Professor Chunying Chen, who was born in Changchun, Jilin Province, grown up in Wuhan, Hubei Province and now lives in Beijing, has been named the winner of the Royal Society of Chemistry’s Environment Prize, celebrating the most exciting chemical science taking place today.
Based at National Center for Nanoscience and Technology of China, Professor Chen won the prize for pioneering contributions in exploration of the nano–bio interface, providing fundamental insights into the fate of nanomaterials in biota and the environment.
Professor Chen also receives ￡3000 and a medal.
On receiving the prize, Professor Chen said: “I felt very honoured and happy when I received the prize. Thanks to the prize committee and our team members. It is not only an appreciation for me, but also encouragement – I will face more challenges and strive to make my own contribution to chemistry.”
Nanoscale materials have unique physiochemical properties compared to bulk materials and are present in thousands of products we use in daily life. Professor Chen’s research focuses on the fate of nanomaterials in biota and the environment and the interactions that happen at the nano-bio interface and molecular level.
Her team have established a reliable and quantitative methodology for measuring protein corona formation and the absorption, distribution, metabolism, excretion, toxicity (ADME/T) and translocation of nanomaterials in vivo by using isotope-labelling and synchrotron radiation-based techniques.
Professor Chen's work has expanded our understanding of nanomaterial exposure scenarios and their human toxicological effects in vivo, as well as the discrepancy between in vitro and in vivo behaviour, providing fundamental insights for environmental health and the sustainable development of nanotechnology.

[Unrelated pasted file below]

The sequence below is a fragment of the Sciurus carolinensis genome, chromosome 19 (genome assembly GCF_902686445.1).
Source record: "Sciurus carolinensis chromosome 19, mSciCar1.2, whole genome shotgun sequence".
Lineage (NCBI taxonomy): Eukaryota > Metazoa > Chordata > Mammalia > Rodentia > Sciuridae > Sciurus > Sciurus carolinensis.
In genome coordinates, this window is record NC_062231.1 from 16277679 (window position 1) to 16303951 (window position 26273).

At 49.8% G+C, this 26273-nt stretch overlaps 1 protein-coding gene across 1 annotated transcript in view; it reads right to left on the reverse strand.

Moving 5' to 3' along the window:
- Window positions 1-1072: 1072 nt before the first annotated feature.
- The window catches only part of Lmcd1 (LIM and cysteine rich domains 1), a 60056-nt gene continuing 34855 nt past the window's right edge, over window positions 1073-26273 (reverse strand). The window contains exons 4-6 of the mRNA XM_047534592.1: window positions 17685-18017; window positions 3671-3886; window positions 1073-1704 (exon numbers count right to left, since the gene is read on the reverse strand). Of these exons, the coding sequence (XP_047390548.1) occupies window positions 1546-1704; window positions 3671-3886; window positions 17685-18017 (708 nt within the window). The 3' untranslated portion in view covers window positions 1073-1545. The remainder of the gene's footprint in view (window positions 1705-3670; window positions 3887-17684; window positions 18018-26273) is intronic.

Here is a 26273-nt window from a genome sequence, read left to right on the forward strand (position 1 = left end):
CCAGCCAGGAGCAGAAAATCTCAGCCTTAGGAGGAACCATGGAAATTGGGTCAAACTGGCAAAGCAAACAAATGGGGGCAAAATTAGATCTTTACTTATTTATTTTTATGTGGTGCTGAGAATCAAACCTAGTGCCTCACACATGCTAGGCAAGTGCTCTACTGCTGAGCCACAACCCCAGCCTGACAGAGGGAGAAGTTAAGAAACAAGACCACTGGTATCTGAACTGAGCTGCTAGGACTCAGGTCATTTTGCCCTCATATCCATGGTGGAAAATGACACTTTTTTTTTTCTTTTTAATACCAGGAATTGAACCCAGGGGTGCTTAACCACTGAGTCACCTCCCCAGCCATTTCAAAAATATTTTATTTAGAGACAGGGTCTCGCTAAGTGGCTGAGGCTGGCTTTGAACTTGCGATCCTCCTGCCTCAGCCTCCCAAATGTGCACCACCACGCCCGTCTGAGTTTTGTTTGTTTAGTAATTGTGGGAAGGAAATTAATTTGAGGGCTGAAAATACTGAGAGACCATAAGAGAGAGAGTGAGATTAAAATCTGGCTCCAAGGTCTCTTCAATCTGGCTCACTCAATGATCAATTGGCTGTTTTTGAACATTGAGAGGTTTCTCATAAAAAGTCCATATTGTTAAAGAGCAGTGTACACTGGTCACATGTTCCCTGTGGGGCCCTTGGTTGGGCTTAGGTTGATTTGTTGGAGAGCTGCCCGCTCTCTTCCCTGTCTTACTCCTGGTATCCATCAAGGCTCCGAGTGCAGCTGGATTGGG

Dr Helen Pain, Chief Executive of the Royal Society of Chemistry, said:
“All of us have experienced tremendous challenges in the last year and the chemical sciences community has been integral to how the world has responded on a number of levels. From developing vaccines for COVID-19 to continuing to work towards a more sustainable world – the contribution of chemical scientists has never been more tangible or important.
“In a recent review of our recognition portfolio, we committed to ensuring that our prizes reflected the incredible diversity and excellence of chemistry being carried out today. Professor Chen’s work is a prime example of what we are so passionate about and we are proud to recognise her contribution with this prize.”
The Royal Society of Chemistry’s prizes have recognised excellence in the chemical sciences for more than 150 years. In 2019, the organisation announced the biggest overhaul of this portfolio in its history, designed to better reflect modern science.
The Research and Innovation Prizes – of which the Environment Prize is one – celebrate brilliant individuals across industry and academia. They include prizes for those at different career stages in general chemistry and for those working in specific fields, as well as interdisciplinary prizes and prizes for those in specific roles.
Of those to have won a Royal Society of Chemistry Prize, over 50 have gone on to win Nobel Prizes for their pioneering work, including 2019 Nobel laureate John B Goodenough.